School dog schemes have huge impact - if done properly

The wellbeing of dogs brought into schools is paramount, says Ciara Farrell of the Kennel Club

Ciara Farrell

School dogs can bring huge benefits - if done properly. Pic credit: Heidi Hudson and the Kennel Club

The introduction of dogs in schools has grown in both awareness and popularity over recent years, something that is perhaps unsurprising given the many benefits that dogs bring, such as their companionship, calming influence and unconditional love.

However, just as with having a dog in your home, it is vital that thorough research and preparation has been carried out to ensure your school can provide a suitable environment for any dog that is brought in, and that their health and welfare is not compromised for the sake of having them in the classroom.   

Bark and Read is an alliance of the nation’s largest dog therapy charities, with the aim to improve pupils’ literacy skills and confidence through encouraging them to read to specially-trained dogs. It is backed by the Kennel Club Educational Trust, and costs schools nothing to take part.

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The programme facilitates having dogs in schools and enables them to benefit pupils, while ensuring this is done in a safe and responsible way, with the wellbeing of the dogs, as well as that of the students, considered at all times – and it lays out guidelines on this practice.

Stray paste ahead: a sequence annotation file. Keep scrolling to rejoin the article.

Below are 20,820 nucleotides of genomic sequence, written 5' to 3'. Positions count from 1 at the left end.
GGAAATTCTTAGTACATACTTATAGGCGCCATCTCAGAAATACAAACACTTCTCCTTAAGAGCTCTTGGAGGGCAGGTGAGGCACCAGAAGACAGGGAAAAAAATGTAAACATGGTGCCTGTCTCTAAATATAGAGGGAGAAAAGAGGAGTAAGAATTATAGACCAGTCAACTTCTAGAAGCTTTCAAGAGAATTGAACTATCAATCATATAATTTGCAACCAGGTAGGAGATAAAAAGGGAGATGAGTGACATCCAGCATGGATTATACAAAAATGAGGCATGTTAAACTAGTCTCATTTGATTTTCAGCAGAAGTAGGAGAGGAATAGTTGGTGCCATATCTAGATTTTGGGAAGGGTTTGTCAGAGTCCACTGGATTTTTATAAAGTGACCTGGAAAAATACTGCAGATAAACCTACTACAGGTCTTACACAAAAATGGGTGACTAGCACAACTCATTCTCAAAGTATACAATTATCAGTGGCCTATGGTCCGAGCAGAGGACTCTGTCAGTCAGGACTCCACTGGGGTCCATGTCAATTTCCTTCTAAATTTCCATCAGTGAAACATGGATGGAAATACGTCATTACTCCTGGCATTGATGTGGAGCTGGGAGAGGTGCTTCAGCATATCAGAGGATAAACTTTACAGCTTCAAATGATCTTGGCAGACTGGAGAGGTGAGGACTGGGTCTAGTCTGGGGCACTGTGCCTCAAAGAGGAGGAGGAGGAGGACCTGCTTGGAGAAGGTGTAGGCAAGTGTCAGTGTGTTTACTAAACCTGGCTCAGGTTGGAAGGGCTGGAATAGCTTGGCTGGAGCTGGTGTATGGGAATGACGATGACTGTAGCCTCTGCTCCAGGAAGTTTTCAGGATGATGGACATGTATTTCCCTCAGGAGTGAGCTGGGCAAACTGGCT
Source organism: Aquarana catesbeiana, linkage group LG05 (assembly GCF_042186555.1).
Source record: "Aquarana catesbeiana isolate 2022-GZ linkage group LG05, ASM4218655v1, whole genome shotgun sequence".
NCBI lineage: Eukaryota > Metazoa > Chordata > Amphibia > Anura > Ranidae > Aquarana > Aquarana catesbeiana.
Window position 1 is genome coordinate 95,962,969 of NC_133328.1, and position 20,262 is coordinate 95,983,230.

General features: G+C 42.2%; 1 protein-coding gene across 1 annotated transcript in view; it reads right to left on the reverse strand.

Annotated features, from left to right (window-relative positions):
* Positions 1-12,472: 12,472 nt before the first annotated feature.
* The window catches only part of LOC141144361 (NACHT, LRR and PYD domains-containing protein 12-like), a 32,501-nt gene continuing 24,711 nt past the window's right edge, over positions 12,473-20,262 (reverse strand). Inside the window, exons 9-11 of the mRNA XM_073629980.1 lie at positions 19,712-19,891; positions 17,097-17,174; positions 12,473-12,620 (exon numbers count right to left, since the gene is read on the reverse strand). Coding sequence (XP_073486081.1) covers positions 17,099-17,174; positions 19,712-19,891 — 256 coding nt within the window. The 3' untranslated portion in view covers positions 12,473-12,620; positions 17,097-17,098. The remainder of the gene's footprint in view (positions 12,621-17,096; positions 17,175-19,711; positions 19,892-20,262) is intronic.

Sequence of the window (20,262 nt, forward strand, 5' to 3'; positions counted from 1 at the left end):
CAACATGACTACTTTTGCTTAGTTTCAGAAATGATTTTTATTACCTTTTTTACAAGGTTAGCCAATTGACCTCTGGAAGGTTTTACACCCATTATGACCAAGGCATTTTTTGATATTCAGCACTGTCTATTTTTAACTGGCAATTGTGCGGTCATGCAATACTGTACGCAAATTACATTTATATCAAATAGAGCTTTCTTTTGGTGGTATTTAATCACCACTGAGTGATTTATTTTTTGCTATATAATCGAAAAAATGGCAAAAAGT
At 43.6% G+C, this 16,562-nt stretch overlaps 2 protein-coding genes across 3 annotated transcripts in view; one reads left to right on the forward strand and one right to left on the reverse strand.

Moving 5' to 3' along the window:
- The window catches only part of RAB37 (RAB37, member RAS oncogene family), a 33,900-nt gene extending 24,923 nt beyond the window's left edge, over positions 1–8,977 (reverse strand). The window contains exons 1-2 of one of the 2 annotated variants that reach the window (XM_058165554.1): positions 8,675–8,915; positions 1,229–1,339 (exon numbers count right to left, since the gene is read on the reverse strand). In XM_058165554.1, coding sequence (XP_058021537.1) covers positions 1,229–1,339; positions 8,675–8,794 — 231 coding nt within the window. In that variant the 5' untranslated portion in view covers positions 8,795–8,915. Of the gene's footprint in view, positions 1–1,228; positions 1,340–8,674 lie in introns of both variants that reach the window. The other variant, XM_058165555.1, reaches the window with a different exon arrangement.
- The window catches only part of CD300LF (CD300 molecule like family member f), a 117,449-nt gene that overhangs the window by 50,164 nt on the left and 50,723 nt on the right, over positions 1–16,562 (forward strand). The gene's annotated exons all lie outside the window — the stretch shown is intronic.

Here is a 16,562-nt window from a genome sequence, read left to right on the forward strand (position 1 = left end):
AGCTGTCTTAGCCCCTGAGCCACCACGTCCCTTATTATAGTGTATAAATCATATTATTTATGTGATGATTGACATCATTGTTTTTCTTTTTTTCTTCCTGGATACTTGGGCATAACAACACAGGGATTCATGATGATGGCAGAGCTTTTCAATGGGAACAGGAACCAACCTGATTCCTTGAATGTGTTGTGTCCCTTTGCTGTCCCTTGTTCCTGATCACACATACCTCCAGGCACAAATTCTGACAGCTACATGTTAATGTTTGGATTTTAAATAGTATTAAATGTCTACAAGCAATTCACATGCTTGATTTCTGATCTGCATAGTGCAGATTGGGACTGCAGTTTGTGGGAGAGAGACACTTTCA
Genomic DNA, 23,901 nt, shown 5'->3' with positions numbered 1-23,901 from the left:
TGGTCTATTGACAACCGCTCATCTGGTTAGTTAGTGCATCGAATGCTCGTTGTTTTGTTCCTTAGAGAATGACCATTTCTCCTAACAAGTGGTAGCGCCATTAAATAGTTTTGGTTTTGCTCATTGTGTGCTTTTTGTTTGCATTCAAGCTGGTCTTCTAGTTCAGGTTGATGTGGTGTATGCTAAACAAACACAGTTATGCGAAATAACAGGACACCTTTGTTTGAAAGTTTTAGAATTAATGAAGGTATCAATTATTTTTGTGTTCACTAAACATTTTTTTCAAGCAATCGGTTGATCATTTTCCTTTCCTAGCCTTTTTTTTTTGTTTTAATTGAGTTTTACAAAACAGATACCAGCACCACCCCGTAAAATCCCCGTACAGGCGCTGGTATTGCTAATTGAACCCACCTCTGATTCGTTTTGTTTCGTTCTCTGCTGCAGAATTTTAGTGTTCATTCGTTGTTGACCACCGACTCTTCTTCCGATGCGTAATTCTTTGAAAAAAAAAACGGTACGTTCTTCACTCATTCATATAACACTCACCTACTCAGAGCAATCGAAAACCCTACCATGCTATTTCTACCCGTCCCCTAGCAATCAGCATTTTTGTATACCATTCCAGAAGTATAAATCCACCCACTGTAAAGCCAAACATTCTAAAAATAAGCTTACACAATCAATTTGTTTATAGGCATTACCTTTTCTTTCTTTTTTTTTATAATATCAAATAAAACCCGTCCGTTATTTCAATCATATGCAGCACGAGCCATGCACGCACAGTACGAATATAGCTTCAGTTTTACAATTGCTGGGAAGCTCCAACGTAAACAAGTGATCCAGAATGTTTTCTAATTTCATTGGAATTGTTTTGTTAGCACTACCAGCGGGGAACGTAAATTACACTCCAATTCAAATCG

A dog's life matters

We would be concerned to hear of schools where dogs roam freely without a lead, or where the dogs have not been trained or assessed for their role. While the positive impact on the pupils’ confidence is clear, the needs of the dogs must be carefully considered before embarking on any programme that brings them into schools.

Ad hoc use of unqualified and poorly supervised pet dogs in schools, fulfilling multiple roles, with no oversight or concern for the dog’s wellbeing, would not provide the range of benefits that the very practice of having dogs in schools aims for. Spending long days in schools, with no guidelines or a dedicated handler to supervise practice as set out in our own programme, can also be detrimental to the dog’s welfare.

Dogs can make wonderful reading companions, particularly for children struggling with confidence and self-esteem, because they don’t judge, and they don’t laugh or correct if a child makes a mistake. However, the dogs’ safety, comfort and enjoyment must also be catered for as the first and foremost priority, which will ultimately allow for a safe and rewarding experience for humans and canines alike.

We would encourage any school, teacher or volunteer who is interested in integrating dogs in schools to take a look at the Bark and Read standards of practice, which includes detailed guidance on what is required and how the programme works to benefit schools and pupils, with the welfare of the dog put first.

More information on Bark and Read can be found on the Kennel Club website.

Visitors to Crufts 2020, at the NEC Birmingham, can also speak to Bark and Read volunteers by visiting the Kennel Club Bark and Read stand, from from 5-8 March.

Ciara Farrell is Kennel Club library manager and spokesperson for the Bark and Read programme

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